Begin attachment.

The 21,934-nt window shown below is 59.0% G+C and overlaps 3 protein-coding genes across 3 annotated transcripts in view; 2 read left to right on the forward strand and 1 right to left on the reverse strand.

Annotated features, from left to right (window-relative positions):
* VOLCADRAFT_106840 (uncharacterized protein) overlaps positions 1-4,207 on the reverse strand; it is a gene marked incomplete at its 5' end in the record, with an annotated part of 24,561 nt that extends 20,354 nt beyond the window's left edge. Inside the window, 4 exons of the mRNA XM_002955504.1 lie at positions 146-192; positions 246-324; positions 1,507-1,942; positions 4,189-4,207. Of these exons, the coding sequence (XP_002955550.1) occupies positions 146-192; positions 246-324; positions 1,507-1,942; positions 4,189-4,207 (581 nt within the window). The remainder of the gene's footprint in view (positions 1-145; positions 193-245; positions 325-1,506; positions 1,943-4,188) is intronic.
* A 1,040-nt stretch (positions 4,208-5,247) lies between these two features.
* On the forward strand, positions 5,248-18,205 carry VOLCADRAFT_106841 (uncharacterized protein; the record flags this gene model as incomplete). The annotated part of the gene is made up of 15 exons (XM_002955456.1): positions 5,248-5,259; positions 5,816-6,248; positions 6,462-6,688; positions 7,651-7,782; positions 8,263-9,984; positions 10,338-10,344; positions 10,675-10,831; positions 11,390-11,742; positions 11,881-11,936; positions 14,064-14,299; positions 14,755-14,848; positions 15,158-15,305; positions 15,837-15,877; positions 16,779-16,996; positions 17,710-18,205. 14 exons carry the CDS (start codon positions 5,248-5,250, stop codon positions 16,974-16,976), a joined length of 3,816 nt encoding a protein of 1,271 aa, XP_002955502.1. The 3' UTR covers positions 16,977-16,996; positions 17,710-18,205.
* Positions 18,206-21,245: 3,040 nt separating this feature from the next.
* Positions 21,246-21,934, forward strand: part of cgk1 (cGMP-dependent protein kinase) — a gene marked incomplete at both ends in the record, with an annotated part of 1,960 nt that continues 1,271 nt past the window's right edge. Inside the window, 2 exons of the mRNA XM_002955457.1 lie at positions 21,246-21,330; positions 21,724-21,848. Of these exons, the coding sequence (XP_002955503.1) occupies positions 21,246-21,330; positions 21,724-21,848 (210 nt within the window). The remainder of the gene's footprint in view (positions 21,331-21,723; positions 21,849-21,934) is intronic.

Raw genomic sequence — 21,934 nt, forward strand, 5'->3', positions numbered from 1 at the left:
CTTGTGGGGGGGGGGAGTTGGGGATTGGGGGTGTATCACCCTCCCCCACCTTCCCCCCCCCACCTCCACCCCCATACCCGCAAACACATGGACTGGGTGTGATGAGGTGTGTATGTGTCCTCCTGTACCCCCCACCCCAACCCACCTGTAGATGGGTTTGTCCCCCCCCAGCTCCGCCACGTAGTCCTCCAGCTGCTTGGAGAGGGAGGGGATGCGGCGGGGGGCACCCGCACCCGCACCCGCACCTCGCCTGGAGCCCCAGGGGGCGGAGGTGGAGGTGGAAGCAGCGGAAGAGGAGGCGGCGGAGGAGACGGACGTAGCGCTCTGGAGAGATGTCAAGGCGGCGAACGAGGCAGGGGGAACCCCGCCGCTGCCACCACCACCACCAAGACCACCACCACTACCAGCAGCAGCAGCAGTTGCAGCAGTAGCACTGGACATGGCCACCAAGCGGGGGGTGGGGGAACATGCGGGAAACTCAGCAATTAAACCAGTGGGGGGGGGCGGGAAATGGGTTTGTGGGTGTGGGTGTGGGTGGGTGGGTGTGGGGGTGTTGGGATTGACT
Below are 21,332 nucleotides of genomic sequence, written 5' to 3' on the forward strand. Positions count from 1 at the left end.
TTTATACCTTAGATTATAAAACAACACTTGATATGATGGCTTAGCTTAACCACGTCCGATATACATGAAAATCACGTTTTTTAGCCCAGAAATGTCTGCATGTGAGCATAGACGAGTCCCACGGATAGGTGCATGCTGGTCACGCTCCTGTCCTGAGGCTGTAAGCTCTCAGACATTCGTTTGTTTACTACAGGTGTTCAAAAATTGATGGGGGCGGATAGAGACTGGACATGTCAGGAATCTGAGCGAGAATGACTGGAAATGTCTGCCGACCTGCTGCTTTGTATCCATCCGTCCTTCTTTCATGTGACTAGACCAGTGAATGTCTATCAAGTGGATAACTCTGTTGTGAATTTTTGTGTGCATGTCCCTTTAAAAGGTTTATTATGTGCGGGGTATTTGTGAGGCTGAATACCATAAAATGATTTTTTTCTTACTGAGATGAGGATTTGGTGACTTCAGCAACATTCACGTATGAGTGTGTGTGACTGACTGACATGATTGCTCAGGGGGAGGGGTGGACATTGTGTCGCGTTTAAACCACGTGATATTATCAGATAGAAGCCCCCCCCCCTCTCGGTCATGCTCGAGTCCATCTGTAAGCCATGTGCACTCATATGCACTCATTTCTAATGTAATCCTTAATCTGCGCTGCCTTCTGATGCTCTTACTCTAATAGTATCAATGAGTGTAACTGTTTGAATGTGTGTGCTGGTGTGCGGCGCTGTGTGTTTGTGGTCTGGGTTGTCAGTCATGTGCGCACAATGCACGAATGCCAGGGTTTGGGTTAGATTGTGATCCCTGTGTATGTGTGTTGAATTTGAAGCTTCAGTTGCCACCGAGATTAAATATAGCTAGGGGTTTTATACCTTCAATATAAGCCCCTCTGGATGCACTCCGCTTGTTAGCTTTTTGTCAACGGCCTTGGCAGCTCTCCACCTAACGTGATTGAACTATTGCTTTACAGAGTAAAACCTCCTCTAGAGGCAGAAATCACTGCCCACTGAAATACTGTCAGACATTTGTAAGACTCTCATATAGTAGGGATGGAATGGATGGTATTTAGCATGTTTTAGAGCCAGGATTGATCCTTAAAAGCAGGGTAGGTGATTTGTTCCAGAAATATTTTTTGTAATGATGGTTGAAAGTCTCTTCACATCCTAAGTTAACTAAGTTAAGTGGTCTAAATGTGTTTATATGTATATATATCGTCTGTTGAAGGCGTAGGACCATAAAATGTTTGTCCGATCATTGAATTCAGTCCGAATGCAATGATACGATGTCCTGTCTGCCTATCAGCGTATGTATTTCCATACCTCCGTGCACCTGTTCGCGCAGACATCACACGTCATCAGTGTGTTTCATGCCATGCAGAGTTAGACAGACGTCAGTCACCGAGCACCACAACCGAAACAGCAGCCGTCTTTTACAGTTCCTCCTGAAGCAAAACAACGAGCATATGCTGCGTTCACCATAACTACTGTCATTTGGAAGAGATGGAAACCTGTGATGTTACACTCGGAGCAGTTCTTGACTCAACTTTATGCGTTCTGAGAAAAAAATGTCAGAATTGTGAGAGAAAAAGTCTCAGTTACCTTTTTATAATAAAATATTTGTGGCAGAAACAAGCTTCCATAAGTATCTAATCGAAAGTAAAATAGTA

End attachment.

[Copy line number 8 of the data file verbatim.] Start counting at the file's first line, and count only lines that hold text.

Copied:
Raw genomic sequence — 21,934 nt, forward strand, 5'->3', positions numbered from 1 at the left: